SpaceX has, for the third time, cancelled the launch of one of its Falcon 9 rockets on Sunday, Feb. 28, after flight computers shut down the ignition sequence. The reason is still unclear.

The SES-9 satellite is designed to deliver HD television programming to the nations of Southeast Asia. This spacecraft will also be among the most advanced ever placed in orbit to provide media to that region of the world.

"The Falcon 9 remains healthy in advance of SpaceX and SES's mission to deliver the SES-9 satellite to Geostationary Transfer Orbit. Out of an abundance of caution, the team opted to hold launch for today to ensure liquid oxygen temperatures are as cold as possible in an effort to maximize performance of the vehicle," SpaceX officials reported following the decision to scrub the planned liftoff on Feb. 25.

Start of the mission was delayed twice by mission engineers at the Luxembourg-based private space agency. The rocket was just two minutes from liftoff on Feb. 25 when mission planners scrubbed the flight, as liquid oxygen was being loaded into the vehicle. The temperature of the fuel component played a major role in the decision to postpone the launch during the first liftoff attempt.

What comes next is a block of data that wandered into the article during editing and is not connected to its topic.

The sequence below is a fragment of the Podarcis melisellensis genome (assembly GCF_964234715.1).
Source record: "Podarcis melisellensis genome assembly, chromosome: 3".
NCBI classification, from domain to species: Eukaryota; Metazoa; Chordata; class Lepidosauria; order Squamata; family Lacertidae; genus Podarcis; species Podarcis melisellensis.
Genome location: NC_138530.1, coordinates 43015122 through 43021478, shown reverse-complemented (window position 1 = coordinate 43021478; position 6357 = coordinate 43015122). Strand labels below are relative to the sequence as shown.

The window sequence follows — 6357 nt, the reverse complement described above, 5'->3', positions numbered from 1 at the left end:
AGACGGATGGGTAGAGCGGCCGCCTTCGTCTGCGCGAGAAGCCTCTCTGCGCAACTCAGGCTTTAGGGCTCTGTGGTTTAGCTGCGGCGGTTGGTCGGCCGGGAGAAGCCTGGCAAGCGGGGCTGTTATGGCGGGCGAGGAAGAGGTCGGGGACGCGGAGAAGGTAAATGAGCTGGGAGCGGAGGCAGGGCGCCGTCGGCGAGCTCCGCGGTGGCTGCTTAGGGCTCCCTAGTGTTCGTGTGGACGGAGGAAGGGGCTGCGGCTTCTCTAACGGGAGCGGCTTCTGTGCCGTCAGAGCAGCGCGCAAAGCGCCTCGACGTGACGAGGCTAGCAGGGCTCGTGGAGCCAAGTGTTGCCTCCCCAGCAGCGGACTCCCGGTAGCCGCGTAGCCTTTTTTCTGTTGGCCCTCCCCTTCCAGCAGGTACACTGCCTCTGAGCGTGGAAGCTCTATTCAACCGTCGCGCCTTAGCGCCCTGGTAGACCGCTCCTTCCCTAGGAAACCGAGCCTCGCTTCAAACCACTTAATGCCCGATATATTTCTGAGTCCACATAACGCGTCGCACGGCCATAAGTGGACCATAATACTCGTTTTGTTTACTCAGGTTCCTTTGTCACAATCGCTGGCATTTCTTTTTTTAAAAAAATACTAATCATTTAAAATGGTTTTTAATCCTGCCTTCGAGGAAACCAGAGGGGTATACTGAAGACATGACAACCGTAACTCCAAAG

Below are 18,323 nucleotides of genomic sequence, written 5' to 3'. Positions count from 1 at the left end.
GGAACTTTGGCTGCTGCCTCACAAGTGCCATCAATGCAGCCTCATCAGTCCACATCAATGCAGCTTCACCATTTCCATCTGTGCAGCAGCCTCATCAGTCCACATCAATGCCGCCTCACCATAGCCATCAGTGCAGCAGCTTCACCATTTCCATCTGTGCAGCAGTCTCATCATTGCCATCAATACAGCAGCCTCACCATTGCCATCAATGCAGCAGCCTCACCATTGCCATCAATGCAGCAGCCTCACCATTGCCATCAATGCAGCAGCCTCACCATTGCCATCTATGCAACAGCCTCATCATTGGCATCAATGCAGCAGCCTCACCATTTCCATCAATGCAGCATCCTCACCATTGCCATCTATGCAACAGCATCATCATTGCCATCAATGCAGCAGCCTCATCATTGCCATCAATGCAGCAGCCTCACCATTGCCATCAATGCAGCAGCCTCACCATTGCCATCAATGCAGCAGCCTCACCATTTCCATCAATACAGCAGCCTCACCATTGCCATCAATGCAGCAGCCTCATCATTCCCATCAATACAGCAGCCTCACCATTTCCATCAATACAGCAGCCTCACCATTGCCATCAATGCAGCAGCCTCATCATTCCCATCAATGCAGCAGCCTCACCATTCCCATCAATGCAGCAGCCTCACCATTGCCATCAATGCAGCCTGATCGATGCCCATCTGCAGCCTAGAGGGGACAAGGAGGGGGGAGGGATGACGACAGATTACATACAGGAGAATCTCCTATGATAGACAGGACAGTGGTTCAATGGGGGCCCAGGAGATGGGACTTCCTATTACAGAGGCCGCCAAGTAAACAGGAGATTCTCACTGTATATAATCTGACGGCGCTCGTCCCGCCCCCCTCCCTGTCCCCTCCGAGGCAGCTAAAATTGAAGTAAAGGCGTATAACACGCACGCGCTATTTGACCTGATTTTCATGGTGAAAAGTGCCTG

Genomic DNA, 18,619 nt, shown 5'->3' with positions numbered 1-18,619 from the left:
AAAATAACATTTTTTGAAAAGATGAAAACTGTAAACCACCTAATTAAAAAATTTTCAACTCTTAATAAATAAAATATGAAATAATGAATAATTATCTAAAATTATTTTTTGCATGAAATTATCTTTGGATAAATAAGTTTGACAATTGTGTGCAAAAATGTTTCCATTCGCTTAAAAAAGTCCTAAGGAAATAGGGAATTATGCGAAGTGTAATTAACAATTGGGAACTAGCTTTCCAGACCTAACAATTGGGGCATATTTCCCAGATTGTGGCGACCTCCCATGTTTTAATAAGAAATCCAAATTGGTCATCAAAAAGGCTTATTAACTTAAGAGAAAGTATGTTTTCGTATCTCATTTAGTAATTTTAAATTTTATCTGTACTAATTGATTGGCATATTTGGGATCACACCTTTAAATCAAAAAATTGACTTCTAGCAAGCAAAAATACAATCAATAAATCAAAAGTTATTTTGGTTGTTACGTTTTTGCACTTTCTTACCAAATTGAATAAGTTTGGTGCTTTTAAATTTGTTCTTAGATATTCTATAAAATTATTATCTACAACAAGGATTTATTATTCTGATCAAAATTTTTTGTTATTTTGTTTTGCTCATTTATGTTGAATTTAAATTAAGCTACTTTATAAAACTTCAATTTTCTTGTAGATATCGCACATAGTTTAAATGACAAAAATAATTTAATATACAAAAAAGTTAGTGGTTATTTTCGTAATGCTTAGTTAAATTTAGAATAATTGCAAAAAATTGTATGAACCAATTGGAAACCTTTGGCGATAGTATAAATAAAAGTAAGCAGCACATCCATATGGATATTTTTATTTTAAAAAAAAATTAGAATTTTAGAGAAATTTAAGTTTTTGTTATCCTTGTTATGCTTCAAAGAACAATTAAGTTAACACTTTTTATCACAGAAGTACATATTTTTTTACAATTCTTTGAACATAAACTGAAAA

One of the more unusual features of the Falcon 9 design is the method by which the first stage of the rocket lands vertically on a floating platform. So far, a successful landing has proven elusive for developers.

"This mission is going to a Geostationary Transfer Orbit. Following stage separation, the first stage of the Falcon 9 will attempt an experimental landing on the 'Of Course I Still Love You' droneship. Given this mission's unique GTO profile, a successful landing is not expected," mission planners stated [pdf].

In addition to delivering television broadcasts to 22 million households in southeastern Asia, the SES-9 satellite will also transmit broadband services to remote areas of the region. Passengers aboard sea vessels and airplanes traveling in the Indian Ocean and surrounding areas will also be able to take advantage of the communications signal provided by the craft.

SpaceX was founded by PayPal developer Elon Musk, becoming part of a new wave of private developers sending payloads into orbit.

Built by Boeing, the SES-9 is designed to last 15 years in orbit.

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